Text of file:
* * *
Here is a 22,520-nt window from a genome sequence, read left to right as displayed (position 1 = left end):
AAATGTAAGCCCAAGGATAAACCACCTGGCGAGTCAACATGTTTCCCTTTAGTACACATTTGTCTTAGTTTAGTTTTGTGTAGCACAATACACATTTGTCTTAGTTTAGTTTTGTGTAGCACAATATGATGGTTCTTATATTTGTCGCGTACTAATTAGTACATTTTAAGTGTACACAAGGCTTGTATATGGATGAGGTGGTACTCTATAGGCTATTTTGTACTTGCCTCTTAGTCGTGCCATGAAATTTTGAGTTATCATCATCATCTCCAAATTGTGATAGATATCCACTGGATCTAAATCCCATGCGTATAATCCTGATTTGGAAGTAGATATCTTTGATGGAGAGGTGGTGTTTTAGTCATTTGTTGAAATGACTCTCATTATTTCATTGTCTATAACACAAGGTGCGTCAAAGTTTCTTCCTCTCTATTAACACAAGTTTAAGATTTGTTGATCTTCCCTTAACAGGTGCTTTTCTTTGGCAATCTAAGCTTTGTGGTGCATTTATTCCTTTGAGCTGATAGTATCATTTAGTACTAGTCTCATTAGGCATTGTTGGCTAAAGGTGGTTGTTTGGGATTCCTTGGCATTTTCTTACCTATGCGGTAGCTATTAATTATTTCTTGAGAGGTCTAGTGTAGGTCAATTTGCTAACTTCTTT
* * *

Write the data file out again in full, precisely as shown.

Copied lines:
Here is a 22,520-nt window from a genome sequence, read left to right as displayed (position 1 = left end):
AAATGTAAGCCCAAGGATAAACCACCTGGCGAGTCAACATGTTTCCCTTTAGTACACATTTGTCTTAGTTTAGTTTTGTGTAGCACAATACACATTTGTCTTAGTTTAGTTTTGTGTAGCACAATATGATGGTTCTTATATTTGTCGCGTACTAATTAGTACATTTTAAGTGTACACAAGGCTTGTATATGGATGAGGTGGTACTCTATAGGCTATTTTGTACTTGCCTCTTAGTCGTGCCATGAAATTTTGAGTTATCATCATCATCTCCAAATTGTGATAGATATCCACTGGATCTAAATCCCATGCGTATAATCCTGATTTGGAAGTAGATATCTTTGATGGAGAGGTGGTGTTTTAGTCATTTGTTGAAATGACTCTCATTATTTCATTGTCTATAACACAAGGTGCGTCAAAGTTTCTTCCTCTCTATTAACACAAGTTTAAGATTTGTTGATCTTCCCTTAACAGGTGCTTTTCTTTGGCAATCTAAGCTTTGTGGTGCATTTATTCCTTTGAGCTGATAGTATCATTTAGTACTAGTCTCATTAGGCATTGTTGGCTAAAGGTGGTTGTTTGGGATTCCTTGGCATTTTCTTACCTATGCGGTAGCTATTAATTATTTCTTGAGAGGTCTAGTGTAGGTCAATTTGCTAACTTCTTT